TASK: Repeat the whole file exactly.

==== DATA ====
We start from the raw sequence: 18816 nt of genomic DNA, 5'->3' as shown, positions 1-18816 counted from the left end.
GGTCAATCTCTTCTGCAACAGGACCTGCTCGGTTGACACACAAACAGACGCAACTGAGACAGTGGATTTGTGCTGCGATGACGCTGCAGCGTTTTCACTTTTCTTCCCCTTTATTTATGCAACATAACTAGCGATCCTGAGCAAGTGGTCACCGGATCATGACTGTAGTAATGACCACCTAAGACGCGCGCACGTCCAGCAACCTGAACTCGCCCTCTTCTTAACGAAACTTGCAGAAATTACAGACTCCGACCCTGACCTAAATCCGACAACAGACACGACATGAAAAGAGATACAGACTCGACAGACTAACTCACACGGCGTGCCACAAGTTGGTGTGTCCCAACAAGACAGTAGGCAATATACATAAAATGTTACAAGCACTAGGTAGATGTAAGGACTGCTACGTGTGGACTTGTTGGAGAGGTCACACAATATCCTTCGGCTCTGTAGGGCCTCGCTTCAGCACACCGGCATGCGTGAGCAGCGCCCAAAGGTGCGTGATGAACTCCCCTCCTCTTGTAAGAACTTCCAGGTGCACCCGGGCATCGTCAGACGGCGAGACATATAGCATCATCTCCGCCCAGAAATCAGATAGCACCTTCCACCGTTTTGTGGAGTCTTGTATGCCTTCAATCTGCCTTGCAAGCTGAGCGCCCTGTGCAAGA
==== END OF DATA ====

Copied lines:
We start from the raw sequence: 18816 nt of genomic DNA, 5'->3' as shown, positions 1-18816 counted from the left end.
GGTCAATCTCTTCTGCAACAGGACCTGCTCGGTTGACACACAAACAGACGCAACTGAGACAGTGGATTTGTGCTGCGATGACGCTGCAGCGTTTTCACTTTTCTTCCCCTTTATTTATGCAACATAACTAGCGATCCTGAGCAAGTGGTCACCGGATCATGACTGTAGTAATGACCACCTAAGACGCGCGCACGTCCAGCAACCTGAACTCGCCCTCTTCTTAACGAAACTTGCAGAAATTACAGACTCCGACCCTGACCTAAATCCGACAACAGACACGACATGAAAAGAGATACAGACTCGACAGACTAACTCACACGGCGTGCCACAAGTTGGTGTGTCCCAACAAGACAGTAGGCAATATACATAAAATGTTACAAGCACTAGGTAGATGTAAGGACTGCTACGTGTGGACTTGTTGGAGAGGTCACACAATATCCTTCGGCTCTGTAGGGCCTCGCTTCAGCACACCGGCATGCGTGAGCAGCGCCCAAAGGTGCGTGATGAACTCCCCTCCTCTTGTAAGAACTTCCAGGTGCACCCGGGCATCGTCAGACGGCGAGACATATAGCATCATCTCCGCCCAGAAATCAGATAGCACCTTCCACCGTTTTGTGGAGTCTTGTATGCCTTCAATCTGCCTTGCAAGCTGAGCGCCCTGTGCAAGA